Open source software has made waves in the tech world creating a movement for software to be more transparent and accessible to all. From this movement, strong advocates for and against open source software have sprung up creating a heated debate between these two groups.
We have gathered four articles that take a look at both sides of the open source software debate. Leave your opinion in the comments below.
Historically, open source software was a labor of love for hobbyists and hackers. Today, open source is a multi-billion dollar industry and many companies opt to use open-source software as their primary software platforms— from word processing to operating systems. Granted, a good chunk of these businesses are not-for-profit companies but for-profit businesses are readily adopting open source in increasing numbers. Should you?
The article looks at 3 benefits and drawbacks of open source software.
- The license price
- The stability
- The competitive edge
- It’s not the best answer in most cases
- Legal implications
- Security issues
Dr. Neal Krawetz has a bone to pick with open source software tools. The blog post is his personal rant on why open source sucks, but it offers an honest insight into the drawback of open source software.
Here are a few points he makes in his article Why Open Source Sucks:
1. Prima Donnas
Krawetz points out that in his career as a technical engineer in a Fortune-500 company, there was always a buffer between his blunt comments and the customer. In open source software, you the customer get to meet the blunt, rude engineers. You will meet the ones on a power trip, others are trolls and a handful of friendly, helpful ones.
2. Real Costs
Open source is really good if you’re cheap (i.e., don’t want to spend one penny). However, just being free is not the same as “no cost”. Since open source code generally doesn’t have the same budget as commercial software, there is usually less effort given to usability, documentation, and even development. You can expect to burn time fighting with the installations and dealing with the learning curve.
On the flip side, Krawetz gives the argument that open source is pretty good. It is easy enough to criticize open source software about things that require a good amount of marketing, documentation, support, and legal staff. Most open source projects have little or no funding and are operated by a small handful of programmers.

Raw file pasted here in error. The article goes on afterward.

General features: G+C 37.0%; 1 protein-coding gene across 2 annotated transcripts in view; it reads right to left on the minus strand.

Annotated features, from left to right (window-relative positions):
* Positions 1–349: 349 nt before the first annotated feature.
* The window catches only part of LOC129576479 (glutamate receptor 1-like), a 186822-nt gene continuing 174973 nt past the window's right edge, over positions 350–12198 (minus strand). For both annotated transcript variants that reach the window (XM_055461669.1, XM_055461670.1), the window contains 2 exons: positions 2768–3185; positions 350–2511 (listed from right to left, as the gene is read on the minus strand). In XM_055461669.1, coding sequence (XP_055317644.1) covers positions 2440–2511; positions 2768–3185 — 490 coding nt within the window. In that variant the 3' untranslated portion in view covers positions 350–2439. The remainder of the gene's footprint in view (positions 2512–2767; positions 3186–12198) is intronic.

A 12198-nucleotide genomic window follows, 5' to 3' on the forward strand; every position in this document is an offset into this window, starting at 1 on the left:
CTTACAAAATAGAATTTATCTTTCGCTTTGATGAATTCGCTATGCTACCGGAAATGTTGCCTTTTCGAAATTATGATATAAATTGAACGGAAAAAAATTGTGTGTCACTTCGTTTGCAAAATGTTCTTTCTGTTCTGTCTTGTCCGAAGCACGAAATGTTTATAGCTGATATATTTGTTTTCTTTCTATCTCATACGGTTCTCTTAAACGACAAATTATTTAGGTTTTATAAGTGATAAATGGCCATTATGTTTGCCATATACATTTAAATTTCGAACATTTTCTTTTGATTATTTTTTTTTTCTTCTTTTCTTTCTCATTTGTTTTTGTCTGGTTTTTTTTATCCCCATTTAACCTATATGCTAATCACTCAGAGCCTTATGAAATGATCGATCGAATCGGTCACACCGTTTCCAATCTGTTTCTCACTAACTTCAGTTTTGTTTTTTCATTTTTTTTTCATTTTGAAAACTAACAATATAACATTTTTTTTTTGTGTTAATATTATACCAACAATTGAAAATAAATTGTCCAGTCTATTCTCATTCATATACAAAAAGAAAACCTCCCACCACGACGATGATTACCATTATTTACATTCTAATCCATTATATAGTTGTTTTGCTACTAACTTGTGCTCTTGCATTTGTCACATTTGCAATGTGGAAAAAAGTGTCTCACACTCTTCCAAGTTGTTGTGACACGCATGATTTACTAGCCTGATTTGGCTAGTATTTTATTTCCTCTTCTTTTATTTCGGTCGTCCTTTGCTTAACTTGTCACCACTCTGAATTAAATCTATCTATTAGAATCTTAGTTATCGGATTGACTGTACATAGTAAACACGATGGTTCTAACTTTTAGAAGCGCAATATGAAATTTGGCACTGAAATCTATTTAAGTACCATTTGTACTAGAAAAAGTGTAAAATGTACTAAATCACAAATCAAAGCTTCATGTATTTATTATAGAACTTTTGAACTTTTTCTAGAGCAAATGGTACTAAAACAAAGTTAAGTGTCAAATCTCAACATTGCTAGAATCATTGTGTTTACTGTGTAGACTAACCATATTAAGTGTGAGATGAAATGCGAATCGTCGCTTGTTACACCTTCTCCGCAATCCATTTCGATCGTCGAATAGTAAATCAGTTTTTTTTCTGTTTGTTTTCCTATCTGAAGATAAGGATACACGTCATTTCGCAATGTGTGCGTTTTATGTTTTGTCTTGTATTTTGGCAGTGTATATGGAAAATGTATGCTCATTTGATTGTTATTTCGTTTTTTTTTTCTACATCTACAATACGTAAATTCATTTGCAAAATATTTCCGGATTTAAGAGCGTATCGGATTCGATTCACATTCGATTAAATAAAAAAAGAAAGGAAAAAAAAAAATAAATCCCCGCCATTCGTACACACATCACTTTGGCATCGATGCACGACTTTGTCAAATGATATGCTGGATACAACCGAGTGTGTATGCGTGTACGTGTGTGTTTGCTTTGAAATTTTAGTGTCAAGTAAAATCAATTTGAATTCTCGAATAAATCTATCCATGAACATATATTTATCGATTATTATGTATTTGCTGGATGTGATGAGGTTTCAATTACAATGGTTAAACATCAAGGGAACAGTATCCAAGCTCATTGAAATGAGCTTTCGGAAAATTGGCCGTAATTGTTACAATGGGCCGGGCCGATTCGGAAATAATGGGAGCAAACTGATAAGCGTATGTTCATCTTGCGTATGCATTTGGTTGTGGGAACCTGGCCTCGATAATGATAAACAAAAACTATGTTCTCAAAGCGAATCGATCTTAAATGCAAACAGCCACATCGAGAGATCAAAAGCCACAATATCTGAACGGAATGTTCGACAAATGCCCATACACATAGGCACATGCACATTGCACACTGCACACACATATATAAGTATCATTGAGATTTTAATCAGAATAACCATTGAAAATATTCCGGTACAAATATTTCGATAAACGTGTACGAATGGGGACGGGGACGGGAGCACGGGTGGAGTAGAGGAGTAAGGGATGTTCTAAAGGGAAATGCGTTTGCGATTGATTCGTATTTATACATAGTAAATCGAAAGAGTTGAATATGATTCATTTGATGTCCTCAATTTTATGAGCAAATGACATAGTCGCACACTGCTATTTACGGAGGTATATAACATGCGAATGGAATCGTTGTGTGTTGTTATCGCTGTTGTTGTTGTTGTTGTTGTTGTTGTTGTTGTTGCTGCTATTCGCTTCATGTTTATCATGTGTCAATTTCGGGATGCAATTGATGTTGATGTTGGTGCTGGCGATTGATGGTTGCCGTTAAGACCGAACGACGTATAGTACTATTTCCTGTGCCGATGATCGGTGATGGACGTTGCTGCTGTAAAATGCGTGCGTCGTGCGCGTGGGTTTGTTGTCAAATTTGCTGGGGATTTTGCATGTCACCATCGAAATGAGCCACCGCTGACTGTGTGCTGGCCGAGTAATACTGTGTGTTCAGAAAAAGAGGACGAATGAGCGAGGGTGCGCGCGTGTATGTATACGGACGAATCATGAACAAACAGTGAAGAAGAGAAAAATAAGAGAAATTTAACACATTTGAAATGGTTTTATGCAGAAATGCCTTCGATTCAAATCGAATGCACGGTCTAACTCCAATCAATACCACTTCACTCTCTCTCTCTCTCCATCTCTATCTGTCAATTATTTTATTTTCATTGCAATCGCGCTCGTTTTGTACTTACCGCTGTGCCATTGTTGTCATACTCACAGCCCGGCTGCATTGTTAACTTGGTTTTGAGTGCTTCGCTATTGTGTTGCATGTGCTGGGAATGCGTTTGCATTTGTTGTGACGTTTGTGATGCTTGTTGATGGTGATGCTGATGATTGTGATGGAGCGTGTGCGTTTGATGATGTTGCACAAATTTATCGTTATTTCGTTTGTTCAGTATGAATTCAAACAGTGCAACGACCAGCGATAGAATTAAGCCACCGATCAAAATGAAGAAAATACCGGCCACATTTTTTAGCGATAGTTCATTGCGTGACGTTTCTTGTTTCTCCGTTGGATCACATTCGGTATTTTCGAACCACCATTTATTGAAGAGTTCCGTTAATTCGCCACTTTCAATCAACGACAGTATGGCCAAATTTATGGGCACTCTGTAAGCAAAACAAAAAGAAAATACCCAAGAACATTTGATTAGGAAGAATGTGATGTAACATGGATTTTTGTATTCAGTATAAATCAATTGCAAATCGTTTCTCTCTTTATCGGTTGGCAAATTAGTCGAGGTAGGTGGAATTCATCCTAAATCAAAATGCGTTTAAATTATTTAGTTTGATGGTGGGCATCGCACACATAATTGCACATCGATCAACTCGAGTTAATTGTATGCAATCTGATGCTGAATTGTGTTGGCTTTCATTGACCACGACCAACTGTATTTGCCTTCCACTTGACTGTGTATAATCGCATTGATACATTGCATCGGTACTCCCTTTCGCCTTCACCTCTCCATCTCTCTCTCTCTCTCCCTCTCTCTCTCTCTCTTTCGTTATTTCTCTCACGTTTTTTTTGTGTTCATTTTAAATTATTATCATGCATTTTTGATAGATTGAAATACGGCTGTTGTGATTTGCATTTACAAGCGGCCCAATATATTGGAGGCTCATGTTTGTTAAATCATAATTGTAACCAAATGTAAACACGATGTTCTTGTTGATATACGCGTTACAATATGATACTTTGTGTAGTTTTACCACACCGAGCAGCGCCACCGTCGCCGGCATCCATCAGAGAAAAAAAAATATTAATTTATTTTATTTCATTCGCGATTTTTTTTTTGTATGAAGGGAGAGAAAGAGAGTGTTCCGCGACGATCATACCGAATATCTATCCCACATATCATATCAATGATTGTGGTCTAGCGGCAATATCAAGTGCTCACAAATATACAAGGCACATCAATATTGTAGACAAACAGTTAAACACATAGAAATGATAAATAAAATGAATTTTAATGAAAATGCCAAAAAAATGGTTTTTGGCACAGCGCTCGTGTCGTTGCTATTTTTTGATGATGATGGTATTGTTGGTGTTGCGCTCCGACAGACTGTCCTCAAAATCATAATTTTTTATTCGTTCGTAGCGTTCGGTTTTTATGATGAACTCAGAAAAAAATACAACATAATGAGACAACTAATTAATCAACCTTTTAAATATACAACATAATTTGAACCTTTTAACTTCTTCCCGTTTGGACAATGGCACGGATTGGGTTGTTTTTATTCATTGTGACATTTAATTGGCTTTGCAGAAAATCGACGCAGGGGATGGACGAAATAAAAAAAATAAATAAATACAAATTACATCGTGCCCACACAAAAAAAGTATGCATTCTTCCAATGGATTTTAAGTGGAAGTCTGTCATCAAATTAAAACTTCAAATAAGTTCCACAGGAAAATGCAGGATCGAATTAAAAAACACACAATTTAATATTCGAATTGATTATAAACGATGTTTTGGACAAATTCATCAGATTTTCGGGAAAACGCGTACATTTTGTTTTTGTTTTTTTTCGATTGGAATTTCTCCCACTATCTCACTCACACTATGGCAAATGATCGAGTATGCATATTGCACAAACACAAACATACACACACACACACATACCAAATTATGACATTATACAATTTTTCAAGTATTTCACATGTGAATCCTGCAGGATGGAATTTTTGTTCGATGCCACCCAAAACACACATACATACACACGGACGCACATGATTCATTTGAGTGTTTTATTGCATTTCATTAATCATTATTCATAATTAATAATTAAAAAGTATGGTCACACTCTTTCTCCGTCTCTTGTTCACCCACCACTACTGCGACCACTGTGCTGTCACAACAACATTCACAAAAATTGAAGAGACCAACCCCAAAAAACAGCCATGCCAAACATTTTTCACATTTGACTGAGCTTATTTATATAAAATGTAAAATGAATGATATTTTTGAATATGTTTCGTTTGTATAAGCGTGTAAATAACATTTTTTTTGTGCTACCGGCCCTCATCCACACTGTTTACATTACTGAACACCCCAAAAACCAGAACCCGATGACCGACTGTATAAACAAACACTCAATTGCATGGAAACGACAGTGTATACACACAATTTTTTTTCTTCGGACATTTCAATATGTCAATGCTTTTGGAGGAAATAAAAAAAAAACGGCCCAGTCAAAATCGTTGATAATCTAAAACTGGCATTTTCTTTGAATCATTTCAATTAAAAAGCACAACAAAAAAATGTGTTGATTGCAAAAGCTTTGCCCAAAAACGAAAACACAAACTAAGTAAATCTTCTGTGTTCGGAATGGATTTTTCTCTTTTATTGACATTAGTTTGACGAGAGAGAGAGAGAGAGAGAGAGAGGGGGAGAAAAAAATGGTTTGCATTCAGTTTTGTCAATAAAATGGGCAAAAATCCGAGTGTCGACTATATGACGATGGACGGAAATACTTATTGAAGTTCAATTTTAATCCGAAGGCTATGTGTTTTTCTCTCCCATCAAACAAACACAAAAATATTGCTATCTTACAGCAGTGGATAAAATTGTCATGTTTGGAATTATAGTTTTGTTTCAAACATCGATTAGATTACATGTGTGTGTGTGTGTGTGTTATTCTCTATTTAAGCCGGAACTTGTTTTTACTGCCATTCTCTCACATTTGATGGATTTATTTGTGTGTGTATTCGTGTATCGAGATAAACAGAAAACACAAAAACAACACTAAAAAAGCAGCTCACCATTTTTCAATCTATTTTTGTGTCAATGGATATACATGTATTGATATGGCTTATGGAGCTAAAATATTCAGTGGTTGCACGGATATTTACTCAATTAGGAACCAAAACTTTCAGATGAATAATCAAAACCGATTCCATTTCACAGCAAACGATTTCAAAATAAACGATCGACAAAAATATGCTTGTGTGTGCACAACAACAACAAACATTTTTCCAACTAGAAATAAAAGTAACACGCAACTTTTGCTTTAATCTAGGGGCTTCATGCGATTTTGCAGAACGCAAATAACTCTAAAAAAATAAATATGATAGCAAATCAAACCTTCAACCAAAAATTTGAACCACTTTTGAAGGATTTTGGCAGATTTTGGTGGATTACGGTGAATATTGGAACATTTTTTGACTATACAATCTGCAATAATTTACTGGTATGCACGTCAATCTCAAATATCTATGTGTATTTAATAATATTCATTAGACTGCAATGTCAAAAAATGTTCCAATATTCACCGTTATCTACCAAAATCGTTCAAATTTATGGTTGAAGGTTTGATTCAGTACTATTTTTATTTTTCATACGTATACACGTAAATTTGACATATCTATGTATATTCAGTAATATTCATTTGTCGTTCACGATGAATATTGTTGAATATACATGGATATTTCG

“As far as I know, there isn’t a free, open source usability lab (unless you count the “end user”). In contrast, commercial software usually has the budget for market research, usability testing, and even a couple of support personnel. But with size and funding come other limitations, and it is here that open source software really shines.” says Krawetz.
Here’s a few points he makes to support open source:
“Open source” does not mean “free”. There are plenty of open source projects that are shareware, beerware, and postcardware. “Open source” only means that the source code is available. By being available, the functionality becomes transparent; anyone can see what it does and how it works.
2. Sparks Innovation
Competition comes from many areas. However, most commercial projects that I have been on were marketing driven. The people in marketing have a checklist of features and the developers must implement the functionality. As a result, products compete with each other. If Product A has a new feature, then Product B must incorporate something similar.
With open source code, you don’t have market-driven functionality. If a function is cool, then it gets implemented. If it sucks, it gets left out. As a result, you can get some really novel functionality from open source.
Open source testing tools carry a certain appeal to testers – there’s no doubt about that. However, there is a pretty intense debate out there between open source testing tool advocates and in-house/vendor testing tool advocates. Both camps provide equally valid points.
But, we have to wonder, what is the true cost of using a free open source testing tool? Here are some points we came up with for why free open source software tools aren’t really free.
1. Free tools might not be as free as you think
Free testing tools are like free puppies. Think about it. You get a puppy as a gift, but that puppy lives for 18 years or so and requires food, vet visits, training classes, visits to the groomers and a whole lot more basic necessities to keep your furry friend healthy and happy.
2. Lack of professional tech support
There are open source communities out there that are very responsive and many argue new features are rolled out faster than vendors. But, you can’t really count on the community too heavily because it’s not their job. They aren’t getting paid to work on the tool, and if you want the tool to have a feature that does X-Y-Z, you have to wait until someone in the community decides to implement that feature.